By Matt Coker
By R. Scott Moxley
By Charles Lam
By Nick Schou
By Gustavo Arellano
By Gustavo Arellano
By Steve Lowery
By R. Scott Moxley
An outraged deputy district attorney recently complained to The Orange County Register about its January series of articles that revealed a nationwide police practice of secretly attaching high-tech tracking devices to suspects' cars--in many cases without a court's knowledge or consent.
"Congratulations to the Register for once again exposing and probably compromising a useful tool employed by police agencies in their war against drug dealers and other criminal elements," wrote prosecutor Carl W. Armbrust of Westminster in a letter to the editor in the Reg's Jan. 9 edition. Assuming a secrets-make-democracy-safe posture, Armbrust argued that the public would not benefit from learning of the controversial tactic.
It's understandable that law-enforcement officials crave ever-greater investigatory powers, but, contrary to Armbrust's opinion, the Register--specifically courthouse reporter Stuart Pfeifer--deserves kudos for unearthing the story. Although government authorities say they don't need permission to use the devices, Americans rightly get pissed off when you spy on them.
Pfeifer said he first stumbled upon the then-unknown police tactic five years ago while routinely reviewing search warrants as a reporter for the Daily Breeze in Los Angeles. In a story he wrote about Teletrac, the Kansas City, Missouri-based company that markets the technology, Pfeifer quoted law-enforcement authorities as insisting they would only use the device with a court's permission. When he decided to revisit the issue late last year, Pfeifer learned authorities had reneged on their pledge--and were reluctant to talk about it.
Not surprisingly, police and prosecutors enjoy asking questions, not answering them. Government officials in Orange County--as well as in Florida and Texas--tried to stonewall Pfeifer's monthlong investigation. Some officials cursed him. Others pleaded with him not to publicize the tactic. A narcotics officer asked him, "[Why] tell criminals what we are doing?"
"It was an emotional issue for them," said Pfeifer, who has been contacted by NBC's Today show about his story. "I can't tell you how many times [police and prosecutors] hung up on me. I think they were stunned that I knew what they were doing and distraught because they feared they would lose a toy."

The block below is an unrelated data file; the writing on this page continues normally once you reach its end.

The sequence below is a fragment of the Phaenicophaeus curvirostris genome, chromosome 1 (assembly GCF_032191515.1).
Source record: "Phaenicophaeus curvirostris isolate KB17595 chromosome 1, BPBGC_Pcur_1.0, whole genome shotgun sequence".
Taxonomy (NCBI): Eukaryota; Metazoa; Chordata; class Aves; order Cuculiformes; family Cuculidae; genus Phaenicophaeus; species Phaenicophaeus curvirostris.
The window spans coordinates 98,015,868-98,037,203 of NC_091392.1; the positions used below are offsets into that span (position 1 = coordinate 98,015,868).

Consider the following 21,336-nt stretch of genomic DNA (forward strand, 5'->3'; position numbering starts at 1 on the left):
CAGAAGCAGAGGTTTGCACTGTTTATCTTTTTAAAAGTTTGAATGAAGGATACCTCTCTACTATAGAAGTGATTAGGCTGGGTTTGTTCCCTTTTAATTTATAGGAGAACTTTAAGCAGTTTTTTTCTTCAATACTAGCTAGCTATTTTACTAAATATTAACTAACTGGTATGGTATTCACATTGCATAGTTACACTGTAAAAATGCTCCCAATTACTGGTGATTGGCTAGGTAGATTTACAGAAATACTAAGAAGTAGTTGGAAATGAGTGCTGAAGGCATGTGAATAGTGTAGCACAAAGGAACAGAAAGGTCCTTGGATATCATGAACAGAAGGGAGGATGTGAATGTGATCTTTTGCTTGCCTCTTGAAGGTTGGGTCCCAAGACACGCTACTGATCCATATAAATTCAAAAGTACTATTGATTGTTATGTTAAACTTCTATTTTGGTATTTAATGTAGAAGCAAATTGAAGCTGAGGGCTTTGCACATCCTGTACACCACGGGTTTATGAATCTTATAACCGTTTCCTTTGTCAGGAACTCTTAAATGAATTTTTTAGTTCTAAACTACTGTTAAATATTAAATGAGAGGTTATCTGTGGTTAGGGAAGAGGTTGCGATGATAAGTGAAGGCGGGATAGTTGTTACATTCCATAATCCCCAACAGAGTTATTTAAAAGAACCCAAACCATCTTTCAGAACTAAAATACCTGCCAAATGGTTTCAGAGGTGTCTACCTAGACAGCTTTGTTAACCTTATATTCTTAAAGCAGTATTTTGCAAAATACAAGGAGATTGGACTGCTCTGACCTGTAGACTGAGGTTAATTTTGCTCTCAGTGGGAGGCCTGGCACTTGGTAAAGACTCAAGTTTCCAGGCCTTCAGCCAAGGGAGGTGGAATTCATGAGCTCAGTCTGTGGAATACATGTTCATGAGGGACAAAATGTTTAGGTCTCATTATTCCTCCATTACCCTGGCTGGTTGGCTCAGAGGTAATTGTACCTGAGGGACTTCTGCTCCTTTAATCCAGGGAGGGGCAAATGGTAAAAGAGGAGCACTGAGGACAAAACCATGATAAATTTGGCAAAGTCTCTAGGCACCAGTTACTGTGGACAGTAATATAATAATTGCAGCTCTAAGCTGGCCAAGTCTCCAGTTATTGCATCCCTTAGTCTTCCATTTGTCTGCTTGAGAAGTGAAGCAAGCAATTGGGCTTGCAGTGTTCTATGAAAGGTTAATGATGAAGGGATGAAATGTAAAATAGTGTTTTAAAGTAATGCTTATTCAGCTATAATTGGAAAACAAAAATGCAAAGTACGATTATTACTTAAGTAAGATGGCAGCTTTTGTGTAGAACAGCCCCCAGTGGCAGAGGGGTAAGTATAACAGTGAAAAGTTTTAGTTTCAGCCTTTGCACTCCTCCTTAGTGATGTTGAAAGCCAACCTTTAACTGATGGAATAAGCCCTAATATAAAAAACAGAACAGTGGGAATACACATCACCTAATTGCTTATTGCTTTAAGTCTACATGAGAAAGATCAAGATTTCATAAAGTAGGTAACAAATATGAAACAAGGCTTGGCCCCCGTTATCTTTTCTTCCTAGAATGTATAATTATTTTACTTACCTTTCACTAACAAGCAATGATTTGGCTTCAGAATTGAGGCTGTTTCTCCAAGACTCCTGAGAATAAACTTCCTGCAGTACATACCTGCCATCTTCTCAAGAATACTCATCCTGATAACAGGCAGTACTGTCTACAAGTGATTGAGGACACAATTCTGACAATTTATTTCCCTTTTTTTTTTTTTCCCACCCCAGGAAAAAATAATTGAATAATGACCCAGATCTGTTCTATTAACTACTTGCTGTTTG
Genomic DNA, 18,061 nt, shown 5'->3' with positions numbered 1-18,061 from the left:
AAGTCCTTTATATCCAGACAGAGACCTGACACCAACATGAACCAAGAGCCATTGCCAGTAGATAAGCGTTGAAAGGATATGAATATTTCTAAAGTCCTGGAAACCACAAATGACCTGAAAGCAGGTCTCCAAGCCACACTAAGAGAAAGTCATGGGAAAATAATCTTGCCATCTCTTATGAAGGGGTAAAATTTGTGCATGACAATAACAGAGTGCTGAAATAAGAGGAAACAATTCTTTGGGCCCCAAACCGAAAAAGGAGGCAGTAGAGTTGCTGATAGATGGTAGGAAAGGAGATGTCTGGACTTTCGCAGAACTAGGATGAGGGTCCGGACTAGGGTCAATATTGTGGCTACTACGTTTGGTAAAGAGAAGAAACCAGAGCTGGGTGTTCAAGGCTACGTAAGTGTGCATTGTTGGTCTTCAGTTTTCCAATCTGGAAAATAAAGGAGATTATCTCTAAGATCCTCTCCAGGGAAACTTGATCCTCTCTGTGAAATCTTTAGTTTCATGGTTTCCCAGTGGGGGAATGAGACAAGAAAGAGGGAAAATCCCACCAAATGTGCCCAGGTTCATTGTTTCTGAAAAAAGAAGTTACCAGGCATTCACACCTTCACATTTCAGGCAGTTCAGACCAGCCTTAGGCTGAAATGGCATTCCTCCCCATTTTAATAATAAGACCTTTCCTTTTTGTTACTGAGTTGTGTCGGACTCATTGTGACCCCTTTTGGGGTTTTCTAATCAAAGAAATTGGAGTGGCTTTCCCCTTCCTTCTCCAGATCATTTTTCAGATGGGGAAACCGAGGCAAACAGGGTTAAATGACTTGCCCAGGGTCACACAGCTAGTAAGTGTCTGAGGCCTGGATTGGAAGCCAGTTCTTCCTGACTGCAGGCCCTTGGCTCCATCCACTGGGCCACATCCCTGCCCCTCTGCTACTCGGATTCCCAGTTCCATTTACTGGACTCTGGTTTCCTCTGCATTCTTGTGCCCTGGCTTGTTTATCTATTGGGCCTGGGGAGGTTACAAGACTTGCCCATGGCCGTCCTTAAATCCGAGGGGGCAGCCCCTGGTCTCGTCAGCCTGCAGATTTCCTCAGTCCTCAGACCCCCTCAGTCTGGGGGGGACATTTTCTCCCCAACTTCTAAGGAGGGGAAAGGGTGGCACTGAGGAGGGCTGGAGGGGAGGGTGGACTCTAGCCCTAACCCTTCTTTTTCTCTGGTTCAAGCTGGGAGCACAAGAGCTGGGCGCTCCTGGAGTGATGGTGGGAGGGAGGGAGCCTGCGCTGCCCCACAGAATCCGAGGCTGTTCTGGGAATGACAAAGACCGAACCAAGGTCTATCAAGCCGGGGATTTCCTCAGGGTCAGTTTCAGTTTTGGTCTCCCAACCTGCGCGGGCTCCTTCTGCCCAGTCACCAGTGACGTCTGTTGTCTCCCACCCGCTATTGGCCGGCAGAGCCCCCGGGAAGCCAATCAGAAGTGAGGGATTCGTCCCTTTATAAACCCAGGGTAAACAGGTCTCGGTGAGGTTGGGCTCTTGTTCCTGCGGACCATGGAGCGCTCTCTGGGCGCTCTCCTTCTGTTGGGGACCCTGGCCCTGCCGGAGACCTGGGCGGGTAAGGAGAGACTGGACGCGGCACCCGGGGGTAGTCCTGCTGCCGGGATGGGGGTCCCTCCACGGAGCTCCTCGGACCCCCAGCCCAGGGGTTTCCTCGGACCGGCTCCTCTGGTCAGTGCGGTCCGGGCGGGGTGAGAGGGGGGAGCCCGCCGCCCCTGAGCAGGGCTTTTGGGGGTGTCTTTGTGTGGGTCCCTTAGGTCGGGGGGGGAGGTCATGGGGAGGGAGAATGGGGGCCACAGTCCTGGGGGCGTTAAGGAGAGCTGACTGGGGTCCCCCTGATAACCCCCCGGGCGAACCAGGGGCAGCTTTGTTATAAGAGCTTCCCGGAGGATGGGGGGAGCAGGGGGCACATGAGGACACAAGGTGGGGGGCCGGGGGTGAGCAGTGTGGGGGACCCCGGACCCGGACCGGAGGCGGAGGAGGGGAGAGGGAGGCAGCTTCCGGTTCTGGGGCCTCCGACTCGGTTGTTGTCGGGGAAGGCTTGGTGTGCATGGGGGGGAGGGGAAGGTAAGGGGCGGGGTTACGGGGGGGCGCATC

The technology allows police to attach a videocassette-size transmitter under a car, the precise movements of which can then be monitored on a computer screen at police headquarters. Suspects in cars can no longer be sure that they are not being followed.
Teletrac, which has a Garden Grove office, said it has sold more than 50 devices to police agencies in Southern California. Private citizens who want to know the whereabouts of their vehicles at all times can have a different model of the monitoring device permanently attached.
In the wake of Pfeifer's report, authorities have admitted that they have been using Teletrac for several years. A former member of the Los Angeles district attorney's office told Pfeifer that in California alone, as many as 500 recent defendants may have been sent to jail without knowing they had been tracked with the device. Nobody could say how many others police tracked without ever charging them.
Defense attorneys and public defenders reacted angrily to the revelations. They said police should have to gain formal court permission to use the device--much as they would to obtain a search warrant--and that all evidence gained through the monitoring should be shared with a charged suspect's lawyer. It is likely, defense attorneys say, that such monitoring could also uncover information that points to a defendant's innocence.
Under state and federal law, prosecutors must share evidence with the defense. In response to the Register story, public defenders and defense attorneys across the nation are now routinely asking police if they used the tracking device on their clients.
The Los Angeles Times has yet to inform its readers of the issue.